Dobson And Parnell

Issue 19

by gordon taylor One of the advantages of living in the North East is the access to Newcastle and some of the finest eating establishments in the region.

From a business lunch perspective, Dobson and Parnell fill the bill perfectly. A colleague, Colin and I, chose this newly opened restaurant during a busy day and were highly impressed by all aspects of the dining experience.

As soon as you walk in, the restaurant oozes class, the investment in décor and work to create a comfortable ambience, is evident. Natural stonework and sumptuous, dazzling, white tiling, reminiscent of the classic wall coverings many schools had in the 1950’s and 60’s, greet and impress you with its contrasting imagery. It works superbly well.

Couple that with a mix of contemporary and traditional lighting and the whole interior is light, giving a welcoming feel. It puts you in the right frame of mind for the culinary experience to come.

Investment doesn’t end there. The tables and seating are comfortable, well set out, allowing for good elbow room. The dining room is a mix of normal table and seating but also has sections where there are well appointed bench style seats, giving the ability to chat to fellow diners in an intimate atmosphere.

We were greeted by the Manager, Florin, a credit to his profession. Throughout our meal, he was highly attentive, not only to us but all the diners in the restaurant. Clearly the attitude of the staff at Dobson and Parnell is to be unobtrusive, though helpful and on call when you need them. It’s something which is difficult to achieve but works so well here.

You’ll have gathered the fabric, customer service and general ambience created in the restaurant could not be faulted. As for the dishes on offer, praise is perhaps not a big enough word for description purposes.

My colleague, Colin, chose from the A La Carte menu, while I plumped for the Daily Set menu offering.

The starter I chose was Line-Caught Mackerel, with Charred alliums, Mackerel Dashi and Allium oil. Much thought had gone into presentation with a sliver of the charred fish dominating the plate and surrounded by the charred alliums along with what seemed a balsamic dressing. As a small side dish, the Dashi arrived containing chopped alliums.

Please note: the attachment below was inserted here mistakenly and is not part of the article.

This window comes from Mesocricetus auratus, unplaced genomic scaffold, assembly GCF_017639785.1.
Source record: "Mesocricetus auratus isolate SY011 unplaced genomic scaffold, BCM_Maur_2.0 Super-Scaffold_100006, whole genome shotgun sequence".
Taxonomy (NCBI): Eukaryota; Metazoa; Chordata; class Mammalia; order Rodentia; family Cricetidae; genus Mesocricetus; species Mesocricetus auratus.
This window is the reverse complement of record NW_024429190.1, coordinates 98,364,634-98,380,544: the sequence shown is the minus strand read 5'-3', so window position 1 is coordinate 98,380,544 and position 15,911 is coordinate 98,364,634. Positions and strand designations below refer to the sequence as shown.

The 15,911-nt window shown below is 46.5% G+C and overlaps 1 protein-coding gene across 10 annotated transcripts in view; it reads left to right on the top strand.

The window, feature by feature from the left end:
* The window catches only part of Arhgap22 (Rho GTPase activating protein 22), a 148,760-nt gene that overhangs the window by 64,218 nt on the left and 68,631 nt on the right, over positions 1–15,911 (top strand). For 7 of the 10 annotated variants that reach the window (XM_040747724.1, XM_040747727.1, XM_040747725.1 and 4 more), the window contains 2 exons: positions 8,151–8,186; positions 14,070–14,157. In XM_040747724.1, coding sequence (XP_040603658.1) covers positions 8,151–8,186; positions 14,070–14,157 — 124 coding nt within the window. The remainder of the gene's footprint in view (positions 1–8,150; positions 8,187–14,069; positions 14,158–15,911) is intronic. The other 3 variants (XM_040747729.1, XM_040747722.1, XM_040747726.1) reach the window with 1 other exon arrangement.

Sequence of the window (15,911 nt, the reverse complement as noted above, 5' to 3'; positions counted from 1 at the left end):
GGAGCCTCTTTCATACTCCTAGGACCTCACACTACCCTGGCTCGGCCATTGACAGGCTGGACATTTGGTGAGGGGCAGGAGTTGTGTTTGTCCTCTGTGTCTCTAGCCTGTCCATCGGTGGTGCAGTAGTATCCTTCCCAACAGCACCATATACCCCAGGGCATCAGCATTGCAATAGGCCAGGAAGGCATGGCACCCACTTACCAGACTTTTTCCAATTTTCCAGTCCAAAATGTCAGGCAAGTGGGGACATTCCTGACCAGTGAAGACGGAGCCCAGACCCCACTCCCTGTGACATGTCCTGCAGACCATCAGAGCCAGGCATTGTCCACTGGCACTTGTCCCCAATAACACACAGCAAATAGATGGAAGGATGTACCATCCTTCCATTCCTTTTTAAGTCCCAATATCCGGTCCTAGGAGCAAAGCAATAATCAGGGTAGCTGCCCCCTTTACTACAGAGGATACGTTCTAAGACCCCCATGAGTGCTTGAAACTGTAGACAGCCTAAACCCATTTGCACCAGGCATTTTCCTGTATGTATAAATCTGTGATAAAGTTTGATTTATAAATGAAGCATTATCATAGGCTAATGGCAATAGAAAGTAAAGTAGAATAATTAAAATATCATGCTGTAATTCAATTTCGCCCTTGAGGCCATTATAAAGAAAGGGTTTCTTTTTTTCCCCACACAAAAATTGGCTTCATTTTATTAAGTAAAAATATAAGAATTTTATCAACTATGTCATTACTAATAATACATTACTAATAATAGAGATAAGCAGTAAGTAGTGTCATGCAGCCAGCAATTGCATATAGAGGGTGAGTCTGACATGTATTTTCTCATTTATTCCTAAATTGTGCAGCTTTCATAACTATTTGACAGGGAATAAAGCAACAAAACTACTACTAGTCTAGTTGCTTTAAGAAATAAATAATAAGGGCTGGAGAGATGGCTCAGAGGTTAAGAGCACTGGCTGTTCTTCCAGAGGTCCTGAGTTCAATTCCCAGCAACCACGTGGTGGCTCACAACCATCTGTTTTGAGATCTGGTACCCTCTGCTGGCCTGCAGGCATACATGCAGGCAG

Glancing over at Colin’s starter, I was greeted by the sight of a pair of eyes of his Creel Caught Langoustine looking at me directly. The orange colour of the Langoustine in great contrast to the white bowl it arrived in. Accompanied by Saur Kale, Apple Bisque shells. The taste of the Langoustine was extremely delicate and tasty, the thickened apple bisque and Kale giving a slightly tart alternative to the meat.

For mains, my Slow-Roasted Shoulder of Rare Breed Pork, served with Parsnips, Trivet Onions and Pickled Walnuts was superb. It would be nice to know the type of animal it came from but that’s a minor point. What is important is that the texture and taste of the meat was so different and superior, I may have to stretch a point in going back to ordinary breed pork. This rare breed animal has a fuller and more intense flavour and was cooked to perfection. It was interesting to taste the meat with a helping of parsnip, the onions and the walnut.

Colin chose another sea dish for his main, in Farmed Halibut on the bone, Salsify, Oxtail and Horseradish. A generous portion of the mild, slightly sweet tasting fish dominated the plate. Over cooking of the fish can be a problem, as it has tendency to dry out but my colleague (a chef himself) assured me the cooking was perfection. I tried some of the Salsify, which almost had an Oyster like taste and that with the Oxtail and a good drizzle of horseradish brought out the taste of the meat wonderfully.

Now we come to the desserts. As someone whose figure is akin to that of Captain Mainwaring of Dad’s Army, this is a part of the meal I always enjoy. My Bitter Manjari Chocolate, Candied Clementine, Pistachio Frangipane is certainly not a dish which is designed with losing weight in mind. It arrived well presented, in a train carriage form, blobs of chocolate heading across the plate with sweet clementine and the Pistachio Frangipane punctuating the spaces. The biggest testament I can give this dish is that it took no time at all to demolish. Superb tasting with much thought gone into the alternative tastes.

Bread and Butter pudding was Colin’s choice, served with baked custard and a large helping of sloe gin berries on the stalk. He pronounced it superb which I think is all we need to say when a Chef comments so favourably on a dish.

Great praise should be showered on the Chef, Troy Terrington, who clearly has been recruited for his skill, as well as his foresight when creating dishes.

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